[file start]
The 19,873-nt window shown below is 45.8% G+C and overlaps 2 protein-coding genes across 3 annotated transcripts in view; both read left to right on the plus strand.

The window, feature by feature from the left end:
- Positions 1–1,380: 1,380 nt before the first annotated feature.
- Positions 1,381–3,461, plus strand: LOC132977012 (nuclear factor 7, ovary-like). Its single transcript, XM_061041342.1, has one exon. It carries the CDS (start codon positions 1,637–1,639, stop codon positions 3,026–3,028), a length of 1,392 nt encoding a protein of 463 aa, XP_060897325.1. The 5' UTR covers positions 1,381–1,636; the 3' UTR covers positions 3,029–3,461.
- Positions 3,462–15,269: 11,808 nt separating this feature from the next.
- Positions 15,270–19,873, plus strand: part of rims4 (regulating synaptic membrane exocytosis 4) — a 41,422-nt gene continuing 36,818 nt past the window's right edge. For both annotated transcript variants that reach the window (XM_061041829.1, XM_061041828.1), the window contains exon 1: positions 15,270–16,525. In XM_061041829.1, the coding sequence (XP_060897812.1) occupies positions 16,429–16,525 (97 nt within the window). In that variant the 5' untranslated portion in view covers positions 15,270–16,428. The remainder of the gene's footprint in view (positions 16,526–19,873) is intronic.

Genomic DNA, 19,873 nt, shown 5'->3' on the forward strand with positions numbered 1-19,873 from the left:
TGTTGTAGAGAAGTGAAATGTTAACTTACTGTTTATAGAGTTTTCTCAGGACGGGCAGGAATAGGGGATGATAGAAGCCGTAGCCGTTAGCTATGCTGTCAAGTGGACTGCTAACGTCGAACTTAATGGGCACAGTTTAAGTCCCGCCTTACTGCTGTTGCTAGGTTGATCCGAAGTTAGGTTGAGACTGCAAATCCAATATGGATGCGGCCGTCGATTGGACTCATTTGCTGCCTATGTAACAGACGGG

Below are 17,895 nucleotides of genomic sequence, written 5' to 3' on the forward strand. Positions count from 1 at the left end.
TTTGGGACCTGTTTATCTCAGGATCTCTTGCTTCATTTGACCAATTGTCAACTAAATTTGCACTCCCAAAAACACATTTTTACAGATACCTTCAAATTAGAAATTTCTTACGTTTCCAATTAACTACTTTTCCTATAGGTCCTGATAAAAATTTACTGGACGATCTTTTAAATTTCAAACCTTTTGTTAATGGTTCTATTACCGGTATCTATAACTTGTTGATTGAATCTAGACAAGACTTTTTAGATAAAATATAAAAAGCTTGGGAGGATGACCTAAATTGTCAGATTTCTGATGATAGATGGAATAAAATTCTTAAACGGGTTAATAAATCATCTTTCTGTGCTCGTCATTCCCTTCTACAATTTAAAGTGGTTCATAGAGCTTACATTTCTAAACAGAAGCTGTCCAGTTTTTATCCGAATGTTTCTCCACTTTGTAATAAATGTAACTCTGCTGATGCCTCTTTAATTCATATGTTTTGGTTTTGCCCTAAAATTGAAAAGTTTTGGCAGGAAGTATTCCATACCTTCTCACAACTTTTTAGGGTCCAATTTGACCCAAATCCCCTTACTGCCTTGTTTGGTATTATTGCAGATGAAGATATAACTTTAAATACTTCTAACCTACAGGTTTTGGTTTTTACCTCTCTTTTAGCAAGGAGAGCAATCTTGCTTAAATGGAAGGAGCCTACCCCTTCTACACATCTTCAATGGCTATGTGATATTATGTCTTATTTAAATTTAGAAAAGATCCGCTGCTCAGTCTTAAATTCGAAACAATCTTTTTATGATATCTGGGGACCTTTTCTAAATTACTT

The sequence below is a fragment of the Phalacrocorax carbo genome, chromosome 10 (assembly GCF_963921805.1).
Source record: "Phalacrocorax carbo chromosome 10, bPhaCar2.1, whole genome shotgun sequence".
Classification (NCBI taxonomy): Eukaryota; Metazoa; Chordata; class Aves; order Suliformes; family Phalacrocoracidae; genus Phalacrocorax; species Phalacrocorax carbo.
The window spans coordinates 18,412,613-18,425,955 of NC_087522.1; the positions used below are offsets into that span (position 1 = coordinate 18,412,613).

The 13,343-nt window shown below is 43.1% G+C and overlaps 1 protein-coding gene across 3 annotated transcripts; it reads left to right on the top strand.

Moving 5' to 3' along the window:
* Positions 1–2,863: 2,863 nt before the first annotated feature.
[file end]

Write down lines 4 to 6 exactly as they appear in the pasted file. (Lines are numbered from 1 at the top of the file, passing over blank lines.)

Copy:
- Positions 1,381–3,461, plus strand: LOC132977012 (nuclear factor 7, ovary-like). Its single transcript, XM_061041342.1, has one exon. It carries the CDS (start codon positions 1,637–1,639, stop codon positions 3,026–3,028), a length of 1,392 nt encoding a protein of 463 aa, XP_060897325.1. The 5' UTR covers positions 1,381–1,636; the 3' UTR covers positions 3,029–3,461.
- Positions 3,462–15,269: 11,808 nt separating this feature from the next.
- Positions 15,270–19,873, plus strand: part of rims4 (regulating synaptic membrane exocytosis 4) — a 41,422-nt gene continuing 36,818 nt past the window's right edge. For both annotated transcript variants that reach the window (XM_061041829.1, XM_061041828.1), the window contains exon 1: positions 15,270–16,525. In XM_061041829.1, the coding sequence (XP_060897812.1) occupies positions 16,429–16,525 (97 nt within the window). In that variant the 5' untranslated portion in view covers positions 15,270–16,428. The remainder of the gene's footprint in view (positions 16,526–19,873) is intronic.